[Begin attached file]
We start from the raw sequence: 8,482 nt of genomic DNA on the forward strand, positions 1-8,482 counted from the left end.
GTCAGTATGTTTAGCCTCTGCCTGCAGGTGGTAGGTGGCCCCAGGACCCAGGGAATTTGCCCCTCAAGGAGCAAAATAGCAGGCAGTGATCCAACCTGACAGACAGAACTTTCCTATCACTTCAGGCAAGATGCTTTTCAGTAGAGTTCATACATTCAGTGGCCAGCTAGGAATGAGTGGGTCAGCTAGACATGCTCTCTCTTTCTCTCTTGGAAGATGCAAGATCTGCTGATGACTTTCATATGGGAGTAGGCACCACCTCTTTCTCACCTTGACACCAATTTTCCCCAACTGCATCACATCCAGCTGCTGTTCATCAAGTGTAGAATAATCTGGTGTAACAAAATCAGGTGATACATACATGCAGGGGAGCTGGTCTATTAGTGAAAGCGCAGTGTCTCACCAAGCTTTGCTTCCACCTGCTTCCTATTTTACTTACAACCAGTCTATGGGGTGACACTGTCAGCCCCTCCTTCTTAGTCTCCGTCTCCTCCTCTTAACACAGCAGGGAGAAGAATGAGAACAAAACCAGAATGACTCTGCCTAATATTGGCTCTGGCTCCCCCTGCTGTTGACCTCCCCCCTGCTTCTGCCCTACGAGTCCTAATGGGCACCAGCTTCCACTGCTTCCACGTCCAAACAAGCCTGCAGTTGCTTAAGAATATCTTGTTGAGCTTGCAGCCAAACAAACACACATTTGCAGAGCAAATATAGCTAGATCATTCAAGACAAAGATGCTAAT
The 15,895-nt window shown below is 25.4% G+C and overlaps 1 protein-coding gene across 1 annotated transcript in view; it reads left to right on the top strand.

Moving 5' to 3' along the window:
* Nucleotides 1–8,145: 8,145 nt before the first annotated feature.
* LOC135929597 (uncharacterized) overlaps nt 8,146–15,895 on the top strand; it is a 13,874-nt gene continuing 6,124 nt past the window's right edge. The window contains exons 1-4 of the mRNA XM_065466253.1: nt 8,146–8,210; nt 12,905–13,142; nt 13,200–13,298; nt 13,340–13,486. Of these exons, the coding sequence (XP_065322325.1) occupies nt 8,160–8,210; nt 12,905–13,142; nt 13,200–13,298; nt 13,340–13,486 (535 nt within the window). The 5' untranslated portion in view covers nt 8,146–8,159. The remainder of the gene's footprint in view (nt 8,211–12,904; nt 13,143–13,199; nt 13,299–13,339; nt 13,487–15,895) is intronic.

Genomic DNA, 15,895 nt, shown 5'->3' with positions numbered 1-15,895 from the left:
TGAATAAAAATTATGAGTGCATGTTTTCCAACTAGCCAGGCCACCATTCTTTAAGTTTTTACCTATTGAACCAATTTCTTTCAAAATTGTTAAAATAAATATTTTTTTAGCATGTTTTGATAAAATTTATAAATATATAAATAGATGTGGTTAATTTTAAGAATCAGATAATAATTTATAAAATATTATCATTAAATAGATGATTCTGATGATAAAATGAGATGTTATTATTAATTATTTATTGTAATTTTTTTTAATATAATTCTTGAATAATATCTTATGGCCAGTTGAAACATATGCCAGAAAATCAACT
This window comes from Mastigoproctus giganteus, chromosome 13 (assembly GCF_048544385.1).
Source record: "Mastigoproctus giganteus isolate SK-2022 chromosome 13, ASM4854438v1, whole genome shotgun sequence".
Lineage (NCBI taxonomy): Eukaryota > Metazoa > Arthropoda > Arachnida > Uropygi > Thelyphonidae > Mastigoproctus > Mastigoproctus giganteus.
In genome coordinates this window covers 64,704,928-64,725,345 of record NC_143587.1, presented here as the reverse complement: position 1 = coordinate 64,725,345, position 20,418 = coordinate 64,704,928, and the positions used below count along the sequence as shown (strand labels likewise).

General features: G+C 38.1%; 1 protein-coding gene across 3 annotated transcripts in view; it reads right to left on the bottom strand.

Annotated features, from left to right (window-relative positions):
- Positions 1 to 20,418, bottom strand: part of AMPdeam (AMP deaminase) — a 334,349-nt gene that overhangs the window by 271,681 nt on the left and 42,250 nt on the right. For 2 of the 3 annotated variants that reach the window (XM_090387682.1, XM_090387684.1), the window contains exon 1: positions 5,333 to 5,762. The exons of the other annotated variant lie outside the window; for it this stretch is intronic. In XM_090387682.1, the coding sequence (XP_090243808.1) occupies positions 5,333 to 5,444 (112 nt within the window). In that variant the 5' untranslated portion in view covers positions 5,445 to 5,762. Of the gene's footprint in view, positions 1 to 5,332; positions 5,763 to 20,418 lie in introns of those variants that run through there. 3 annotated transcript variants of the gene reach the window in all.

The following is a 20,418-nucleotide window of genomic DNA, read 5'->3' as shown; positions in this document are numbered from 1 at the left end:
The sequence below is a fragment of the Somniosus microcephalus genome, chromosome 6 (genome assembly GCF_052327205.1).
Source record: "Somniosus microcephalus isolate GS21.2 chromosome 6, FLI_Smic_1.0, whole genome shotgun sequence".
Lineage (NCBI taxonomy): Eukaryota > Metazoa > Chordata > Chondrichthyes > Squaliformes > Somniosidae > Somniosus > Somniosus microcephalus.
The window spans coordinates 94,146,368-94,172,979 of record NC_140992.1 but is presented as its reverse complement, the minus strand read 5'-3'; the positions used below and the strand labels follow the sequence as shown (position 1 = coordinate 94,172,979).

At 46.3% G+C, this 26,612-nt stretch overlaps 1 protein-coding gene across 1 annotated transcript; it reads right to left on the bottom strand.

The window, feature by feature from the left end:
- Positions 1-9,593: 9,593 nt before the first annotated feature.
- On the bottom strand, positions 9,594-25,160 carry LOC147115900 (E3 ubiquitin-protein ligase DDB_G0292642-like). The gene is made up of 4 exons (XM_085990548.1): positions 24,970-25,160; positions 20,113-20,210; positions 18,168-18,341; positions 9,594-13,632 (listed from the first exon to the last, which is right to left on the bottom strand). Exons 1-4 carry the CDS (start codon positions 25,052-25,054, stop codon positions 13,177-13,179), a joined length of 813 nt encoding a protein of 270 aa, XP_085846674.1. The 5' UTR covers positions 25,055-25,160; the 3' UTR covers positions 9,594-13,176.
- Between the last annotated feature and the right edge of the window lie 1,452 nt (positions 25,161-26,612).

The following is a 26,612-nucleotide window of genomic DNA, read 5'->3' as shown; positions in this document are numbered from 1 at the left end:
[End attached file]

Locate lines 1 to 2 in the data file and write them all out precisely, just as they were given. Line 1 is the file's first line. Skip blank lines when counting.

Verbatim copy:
We start from the raw sequence: 8,482 nt of genomic DNA on the forward strand, positions 1-8,482 counted from the left end.
GTCAGTATGTTTAGCCTCTGCCTGCAGGTGGTAGGTGGCCCCAGGACCCAGGGAATTTGCCCCTCAAGGAGCAAAATAGCAGGCAGTGATCCAACCTGACAGACAGAACTTTCCTATCACTTCAGGCAAGATGCTTTTCAGTAGAGTTCATACATTCAGTGGCCAGCTAGGAATGAGTGGGTCAGCTAGACATGCTCTCTCTTTCTCTCTTGGAAGATGCAAGATCTGCTGATGACTTTCATATGGGAGTAGGCACCACCTCTTTCTCACCTTGACACCAATTTTCCCCAACTGCATCACATCCAGCTGCTGTTCATCAAGTGTAGAATAATCTGGTGTAACAAAATCAGGTGATACATACATGCAGGGGAGCTGGTCTATTAGTGAAAGCGCAGTGTCTCACCAAGCTTTGCTTCCACCTGCTTCCTATTTTACTTACAACCAGTCTATGGGGTGACACTGTCAGCCCCTCCTTCTTAGTCTCCGTCTCCTCCTCTTAACACAGCAGGGAGAAGAATGAGAACAAAACCAGAATGACTCTGCCTAATATTGGCTCTGGCTCCCCCTGCTGTTGACCTCCCCCCTGCTTCTGCCCTACGAGTCCTAATGGGCACCAGCTTCCACTGCTTCCACGTCCAAACAAGCCTGCAGTTGCTTAAGAATATCTTGTTGAGCTTGCAGCCAAACAAACACACATTTGCAGAGCAAATATAGCTAGATCATTCAAGACAAAGATGCTAAT